- As illustrated below, if the cuff is inflated only to the initial disappearance of the sound, the actual SBP maybe underestimated.
- Cause is a mystery.
- Avoided by palpating the disappearance of the pulse by inflation of cuff before using stethoscope to estimate the SBP. Cuff should be inflated 20-30 mmHg higher than the estimated SBP.
Level of arm
- Should be at the level of heart
- Too high: the readings will be lower
- Too lower: the readings will be higher
- Due to hydrostatic effect
Blood pressure deficits between left and right arm
- Normal is <10 mmHg, >20 mmHg is abnormal
– Subclavian steal syndrome
– Aortic dissection
BP deficits between arms and legs
- Chronic ischemia of lower extremities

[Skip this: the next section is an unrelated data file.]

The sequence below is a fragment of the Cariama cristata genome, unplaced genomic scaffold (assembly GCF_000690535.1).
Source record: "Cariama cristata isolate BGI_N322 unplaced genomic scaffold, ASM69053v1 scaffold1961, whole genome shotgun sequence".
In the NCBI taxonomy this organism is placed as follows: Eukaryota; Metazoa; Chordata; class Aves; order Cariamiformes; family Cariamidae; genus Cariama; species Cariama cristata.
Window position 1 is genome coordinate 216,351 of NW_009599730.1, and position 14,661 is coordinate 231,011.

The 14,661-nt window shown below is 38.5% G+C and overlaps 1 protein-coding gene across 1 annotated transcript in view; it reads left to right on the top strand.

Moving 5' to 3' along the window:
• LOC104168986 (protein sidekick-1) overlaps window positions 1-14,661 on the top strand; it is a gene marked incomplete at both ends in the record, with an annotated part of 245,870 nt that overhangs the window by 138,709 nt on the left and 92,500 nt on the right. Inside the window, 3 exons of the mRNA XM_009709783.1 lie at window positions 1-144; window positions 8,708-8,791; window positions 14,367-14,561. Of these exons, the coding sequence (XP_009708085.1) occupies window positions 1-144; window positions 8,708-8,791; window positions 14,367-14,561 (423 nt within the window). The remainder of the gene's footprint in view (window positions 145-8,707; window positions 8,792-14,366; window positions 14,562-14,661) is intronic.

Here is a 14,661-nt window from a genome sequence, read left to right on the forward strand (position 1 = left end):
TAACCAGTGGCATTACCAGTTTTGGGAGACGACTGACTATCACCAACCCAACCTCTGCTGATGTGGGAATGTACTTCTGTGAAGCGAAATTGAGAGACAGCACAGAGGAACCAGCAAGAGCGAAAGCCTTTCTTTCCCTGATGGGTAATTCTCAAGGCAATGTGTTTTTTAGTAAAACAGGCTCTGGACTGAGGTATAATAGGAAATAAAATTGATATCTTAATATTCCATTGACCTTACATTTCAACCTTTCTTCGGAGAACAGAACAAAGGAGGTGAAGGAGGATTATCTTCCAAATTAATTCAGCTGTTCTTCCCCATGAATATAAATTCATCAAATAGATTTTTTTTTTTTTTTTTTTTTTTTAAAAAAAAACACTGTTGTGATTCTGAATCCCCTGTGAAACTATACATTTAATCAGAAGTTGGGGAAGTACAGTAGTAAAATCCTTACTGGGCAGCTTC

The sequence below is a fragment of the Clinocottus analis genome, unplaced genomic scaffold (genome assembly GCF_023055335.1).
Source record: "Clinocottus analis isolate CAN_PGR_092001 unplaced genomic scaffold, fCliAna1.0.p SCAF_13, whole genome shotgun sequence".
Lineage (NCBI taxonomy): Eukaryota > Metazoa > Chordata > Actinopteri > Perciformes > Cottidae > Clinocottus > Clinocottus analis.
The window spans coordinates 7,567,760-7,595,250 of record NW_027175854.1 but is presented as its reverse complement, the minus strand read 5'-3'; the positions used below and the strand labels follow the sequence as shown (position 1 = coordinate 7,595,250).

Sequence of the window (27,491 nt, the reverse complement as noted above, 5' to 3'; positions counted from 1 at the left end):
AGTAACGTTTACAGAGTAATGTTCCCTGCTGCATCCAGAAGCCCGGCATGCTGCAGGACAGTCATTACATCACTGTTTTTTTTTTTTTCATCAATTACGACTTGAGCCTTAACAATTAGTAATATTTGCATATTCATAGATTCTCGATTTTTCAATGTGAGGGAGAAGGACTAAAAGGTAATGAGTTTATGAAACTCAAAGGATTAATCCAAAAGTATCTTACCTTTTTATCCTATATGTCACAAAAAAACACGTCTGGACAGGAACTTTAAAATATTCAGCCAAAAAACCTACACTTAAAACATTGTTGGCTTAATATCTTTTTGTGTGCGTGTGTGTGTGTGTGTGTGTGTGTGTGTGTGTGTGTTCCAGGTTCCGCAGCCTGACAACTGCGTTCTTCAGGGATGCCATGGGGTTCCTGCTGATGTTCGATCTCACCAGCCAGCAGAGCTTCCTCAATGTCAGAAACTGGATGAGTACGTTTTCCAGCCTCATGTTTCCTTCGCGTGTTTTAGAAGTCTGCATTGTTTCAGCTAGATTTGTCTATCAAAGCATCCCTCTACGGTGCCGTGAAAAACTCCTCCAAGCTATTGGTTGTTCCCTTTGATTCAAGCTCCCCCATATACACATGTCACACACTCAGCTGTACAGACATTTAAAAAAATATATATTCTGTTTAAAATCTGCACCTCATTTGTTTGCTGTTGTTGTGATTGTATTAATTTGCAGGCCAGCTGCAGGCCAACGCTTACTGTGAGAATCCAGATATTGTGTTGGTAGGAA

- Coarctation of aorta (aorto-femoral delay in pulse)
- 500 mL of blood shifts to lower body on standing up.
- Defined as drop in SBP >20 mmHg or drop in DBP >10 mmHg
- Orthostatic hypotension happens when:
– Excessive loss of fluid
– Lack of compensatory mechanism (autonomic dysfunction)
- Evidence showed that
– Finding of postural drop in SBP has no proven value
– The better findings are postural increment of pulse >30/min OR dizziness on standing up
Blood pressure and impaired consciousness
- Cushing reflex – normally due to increased ICP (structural lesions)
- Cushing triad: 3B: Blood pressure increases, Bradycardia, Breathing irregular
Pathogenesis of Cushing Reflex
Steven McGee, Evidence Based Physical Diagnosis, pg 153-160